Last we saw Jesus, he was dead. Really dead. Having cried out “It is finished,” he gave up his spirit. When the solider pierced his side, an unholy mixture of blood and water poured out from his suffocated lungs. Jesus was taken down from the cross, and after a moment alone with his mother, his body was quickly covered in spices, wrapped in linen, and placed in a freshly hewn tomb. The stone was rolled in front, a seal was made, and guards were set to watch 24/7 to make sure nobody stole the body of Jesus of Nazareth. Jesus was dead. Really, really dead.
Early on Sunday morning, a group of three women, Mary, Mary, and Salome, gathered to prepare the spices and ointments they would use to properly embalm Jesus. As they began their solemn procession to the grave, there was no thought in their minds that Jesus might be resurrected from the dead. Their worry was about who would roll the stone away from the tomb, not whether or not Jesus would be inside. There was no hope of resurrection that first Easter morning. The male disciples were locked up tight, while a small cadre of mourning women set out to ritually clean the body of their dead friend. As they approached the place where they last saw Jesus, something wasn’t right. The stone that they had worried about was already rolled away. A bit confused, they entered the tomb anyway, perhaps grateful that somebody had already done the challenging work for them. As they took stock of the situation, it immediately became clear that their friend is gone, and they were shocked. Dead people don’t come back to life.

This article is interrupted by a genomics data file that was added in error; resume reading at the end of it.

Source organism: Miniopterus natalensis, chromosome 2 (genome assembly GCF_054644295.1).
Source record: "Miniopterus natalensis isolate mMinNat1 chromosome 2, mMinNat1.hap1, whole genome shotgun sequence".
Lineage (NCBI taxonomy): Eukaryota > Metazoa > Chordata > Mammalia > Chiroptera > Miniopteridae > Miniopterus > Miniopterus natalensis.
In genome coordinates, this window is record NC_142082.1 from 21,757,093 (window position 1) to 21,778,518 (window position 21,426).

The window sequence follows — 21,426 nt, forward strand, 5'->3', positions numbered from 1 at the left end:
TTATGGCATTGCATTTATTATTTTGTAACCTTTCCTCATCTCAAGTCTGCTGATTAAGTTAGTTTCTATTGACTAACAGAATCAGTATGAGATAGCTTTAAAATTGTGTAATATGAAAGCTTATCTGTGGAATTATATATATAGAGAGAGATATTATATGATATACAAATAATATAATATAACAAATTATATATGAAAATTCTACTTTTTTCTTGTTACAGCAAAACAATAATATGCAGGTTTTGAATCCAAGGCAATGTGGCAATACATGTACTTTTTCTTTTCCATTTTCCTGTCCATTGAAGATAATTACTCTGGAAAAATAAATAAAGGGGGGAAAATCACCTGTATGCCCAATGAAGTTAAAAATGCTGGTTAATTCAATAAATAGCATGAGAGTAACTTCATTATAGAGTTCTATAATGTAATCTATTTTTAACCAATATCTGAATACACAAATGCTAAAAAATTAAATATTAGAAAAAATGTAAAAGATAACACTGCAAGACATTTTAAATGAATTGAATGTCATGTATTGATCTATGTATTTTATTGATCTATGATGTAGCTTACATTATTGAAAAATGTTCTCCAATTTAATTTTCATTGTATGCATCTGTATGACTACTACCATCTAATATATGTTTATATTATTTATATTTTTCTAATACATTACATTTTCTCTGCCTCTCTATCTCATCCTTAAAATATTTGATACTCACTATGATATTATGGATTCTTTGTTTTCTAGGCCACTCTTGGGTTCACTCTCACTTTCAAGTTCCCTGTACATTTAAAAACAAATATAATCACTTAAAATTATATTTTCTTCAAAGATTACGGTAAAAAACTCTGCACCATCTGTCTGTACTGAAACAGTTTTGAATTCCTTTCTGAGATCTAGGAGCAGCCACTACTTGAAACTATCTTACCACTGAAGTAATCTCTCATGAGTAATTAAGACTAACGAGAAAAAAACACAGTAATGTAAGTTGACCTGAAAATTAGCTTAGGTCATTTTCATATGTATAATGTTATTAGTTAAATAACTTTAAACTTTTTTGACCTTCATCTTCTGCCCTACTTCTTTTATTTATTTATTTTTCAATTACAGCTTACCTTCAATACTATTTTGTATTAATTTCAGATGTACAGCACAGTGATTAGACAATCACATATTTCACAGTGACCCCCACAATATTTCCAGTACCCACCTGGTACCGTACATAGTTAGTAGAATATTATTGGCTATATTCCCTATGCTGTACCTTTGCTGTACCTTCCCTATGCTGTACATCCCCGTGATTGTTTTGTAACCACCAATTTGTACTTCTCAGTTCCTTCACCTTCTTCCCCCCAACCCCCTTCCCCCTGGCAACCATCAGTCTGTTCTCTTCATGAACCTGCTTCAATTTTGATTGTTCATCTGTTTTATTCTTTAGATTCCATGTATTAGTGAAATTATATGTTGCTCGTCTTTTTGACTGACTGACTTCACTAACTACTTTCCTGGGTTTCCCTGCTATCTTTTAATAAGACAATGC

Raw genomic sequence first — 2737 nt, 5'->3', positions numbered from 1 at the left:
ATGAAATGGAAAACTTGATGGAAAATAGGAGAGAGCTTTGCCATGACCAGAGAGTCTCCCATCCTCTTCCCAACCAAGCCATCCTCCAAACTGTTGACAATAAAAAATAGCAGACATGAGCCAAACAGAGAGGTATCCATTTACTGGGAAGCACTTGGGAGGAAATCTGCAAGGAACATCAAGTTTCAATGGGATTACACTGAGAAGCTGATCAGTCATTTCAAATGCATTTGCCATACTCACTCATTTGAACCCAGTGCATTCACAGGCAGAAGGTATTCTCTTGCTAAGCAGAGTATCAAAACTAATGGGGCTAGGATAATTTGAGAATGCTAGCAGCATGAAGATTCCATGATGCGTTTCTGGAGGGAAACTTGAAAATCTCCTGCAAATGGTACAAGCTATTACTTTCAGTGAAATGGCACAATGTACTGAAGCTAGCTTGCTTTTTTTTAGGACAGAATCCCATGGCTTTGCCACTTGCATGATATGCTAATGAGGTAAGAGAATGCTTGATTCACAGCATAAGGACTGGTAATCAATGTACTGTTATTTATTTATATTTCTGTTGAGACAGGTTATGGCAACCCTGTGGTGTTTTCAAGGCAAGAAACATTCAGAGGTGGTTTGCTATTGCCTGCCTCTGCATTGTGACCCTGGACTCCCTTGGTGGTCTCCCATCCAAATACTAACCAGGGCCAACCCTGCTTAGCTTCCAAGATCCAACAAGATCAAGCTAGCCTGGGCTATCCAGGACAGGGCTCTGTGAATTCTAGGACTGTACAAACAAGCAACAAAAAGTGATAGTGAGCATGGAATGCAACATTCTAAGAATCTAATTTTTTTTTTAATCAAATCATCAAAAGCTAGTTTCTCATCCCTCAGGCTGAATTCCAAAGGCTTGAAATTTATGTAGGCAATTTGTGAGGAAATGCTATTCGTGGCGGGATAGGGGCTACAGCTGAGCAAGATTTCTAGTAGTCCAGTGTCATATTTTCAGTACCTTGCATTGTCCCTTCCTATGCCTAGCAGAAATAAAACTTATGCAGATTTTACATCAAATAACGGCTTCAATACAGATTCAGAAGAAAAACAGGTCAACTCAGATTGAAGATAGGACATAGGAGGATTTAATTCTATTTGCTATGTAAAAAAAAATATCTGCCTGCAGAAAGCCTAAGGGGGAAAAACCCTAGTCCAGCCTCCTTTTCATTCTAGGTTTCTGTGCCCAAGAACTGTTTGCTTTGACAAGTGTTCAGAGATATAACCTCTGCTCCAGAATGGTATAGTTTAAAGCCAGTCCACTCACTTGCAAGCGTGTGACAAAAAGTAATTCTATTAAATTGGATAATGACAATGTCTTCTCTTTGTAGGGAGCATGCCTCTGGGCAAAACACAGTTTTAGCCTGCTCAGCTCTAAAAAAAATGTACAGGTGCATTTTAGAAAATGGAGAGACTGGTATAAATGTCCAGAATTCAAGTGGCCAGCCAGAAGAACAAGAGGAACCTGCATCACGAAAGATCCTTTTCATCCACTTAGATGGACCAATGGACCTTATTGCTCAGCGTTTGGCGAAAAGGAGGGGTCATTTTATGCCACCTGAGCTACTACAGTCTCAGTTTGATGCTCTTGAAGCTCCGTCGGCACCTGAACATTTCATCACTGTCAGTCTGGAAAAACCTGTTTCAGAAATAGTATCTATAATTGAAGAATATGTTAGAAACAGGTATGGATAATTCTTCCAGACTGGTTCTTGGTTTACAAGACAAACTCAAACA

Then suddenly, and angelic figure spoke to them and said the unthinkable, “Do not be alarmed; you are looking for Jesus of Nazareth, who was crucified. He has been raised; he is not here.” If resurrections are something to be celebrated, then these women have a strange way of throwing a party, at least in Mark’s version of the story. Rather than running out to spread the good news. Rather than popping open champagne in celebration. Rather than experiencing the joy of the resurrection. Mark tells us that they were gripped with fear. That they fled from the tomb. That they said nothing to anyone, for they were afraid.
That’s the way Mark’s Gospel originally ended, if the scholars are to be believed. It is an awfully unsettling way to end the book titled “The beginning of the Good News of Jesus Christ, the Son of God.” People have tried to fix Mark’s Gospel, desperate to insert the truth that resurrections are meant to be celebrated. That we are here today means that somebody told something to someone, but Mark would have us sit in the awe and oddity of it all. Mark would have us wrestle, for just a little while longer with the truth that dead men don’t come back to life. In case you’ve forgotten, Jesus was dead. So dead that even some of his closest friends couldn’t imagine a way in which he could be alive. But now, Jesus is alive. Even some two-thousand years later, Jesus is still alive. He is active in our hearts and minds. He is at work in our homes, schools, and businesses. He is calling us to meet him in Galilee, where the resurrection will be celebrated and the Good News will be shared. He is calling us to believe the truth, the nonsensical, perplexing, amazing Good News that one dead man did come back to life, and in so doing, destroyed the power of death forever.
God took on flesh and lived among us in the person of Jesus Christ. God took all our suffering in through the Passion of Jesus and died. Really died. And on the third day, God did the impossible and brought Jesus back to life. That is the Gospel truth, and it is certainly worth celebrating. So, rejoice dear friends, and give thanks, for Jesus Christ is risen from the dead! Alleluia! Christ is risen! The Lord is risen indeed! Alleluia!